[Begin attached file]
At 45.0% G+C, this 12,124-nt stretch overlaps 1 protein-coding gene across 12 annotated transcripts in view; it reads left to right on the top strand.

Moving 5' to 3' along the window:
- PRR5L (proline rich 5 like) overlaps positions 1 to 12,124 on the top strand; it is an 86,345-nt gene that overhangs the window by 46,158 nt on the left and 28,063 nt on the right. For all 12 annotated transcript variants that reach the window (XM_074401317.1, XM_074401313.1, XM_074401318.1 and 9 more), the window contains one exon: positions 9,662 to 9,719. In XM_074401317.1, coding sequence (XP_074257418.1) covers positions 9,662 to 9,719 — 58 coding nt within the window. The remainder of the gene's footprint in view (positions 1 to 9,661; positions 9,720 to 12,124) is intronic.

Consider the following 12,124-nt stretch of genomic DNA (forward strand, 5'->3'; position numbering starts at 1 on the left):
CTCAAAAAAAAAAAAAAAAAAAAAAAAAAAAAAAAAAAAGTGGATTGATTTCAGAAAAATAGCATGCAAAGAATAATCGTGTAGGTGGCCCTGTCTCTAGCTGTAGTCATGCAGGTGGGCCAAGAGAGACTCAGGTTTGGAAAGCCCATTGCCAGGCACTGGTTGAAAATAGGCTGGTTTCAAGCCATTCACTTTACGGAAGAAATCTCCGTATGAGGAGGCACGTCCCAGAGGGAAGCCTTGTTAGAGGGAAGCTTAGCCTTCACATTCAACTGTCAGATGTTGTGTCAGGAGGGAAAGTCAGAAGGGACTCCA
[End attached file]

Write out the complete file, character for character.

At 45.0% G+C, this 12,124-nt stretch overlaps 1 protein-coding gene across 12 annotated transcripts in view; it reads left to right on the top strand.

Moving 5' to 3' along the window:
- PRR5L (proline rich 5 like) overlaps positions 1 to 12,124 on the top strand; it is an 86,345-nt gene that overhangs the window by 46,158 nt on the left and 28,063 nt on the right. For all 12 annotated transcript variants that reach the window (XM_074401317.1, XM_074401313.1, XM_074401318.1 and 9 more), the window contains one exon: positions 9,662 to 9,719. In XM_074401317.1, coding sequence (XP_074257418.1) covers positions 9,662 to 9,719 — 58 coding nt within the window. The remainder of the gene's footprint in view (positions 1 to 9,661; positions 9,720 to 12,124) is intronic.

Consider the following 12,124-nt stretch of genomic DNA (forward strand, 5'->3'; position numbering starts at 1 on the left):
CTCAAAAAAAAAAAAAAAAAAAAAAAAAAAAAAAAAAAAGTGGATTGATTTCAGAAAAATAGCATGCAAAGAATAATCGTGTAGGTGGCCCTGTCTCTAGCTGTAGTCATGCAGGTGGGCCAAGAGAGACTCAGGTTTGGAAAGCCCATTGCCAGGCACTGGTTGAAAATAGGCTGGTTTCAAGCCATTCACTTTACGGAAGAAATCTCCGTATGAGGAGGCACGTCCCAGAGGGAAGCCTTGTTAGAGGGAAGCTTAGCCTTCACATTCAACTGTCAGATGTTGTGTCAGGAGGGAAAGTCAGAAGGGACTCCA